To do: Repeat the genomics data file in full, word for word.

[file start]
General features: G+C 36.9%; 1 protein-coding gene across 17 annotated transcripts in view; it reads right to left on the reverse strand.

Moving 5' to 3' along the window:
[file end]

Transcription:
General features: G+C 36.9%; 1 protein-coding gene across 17 annotated transcripts in view; it reads right to left on the reverse strand.

Moving 5' to 3' along the window: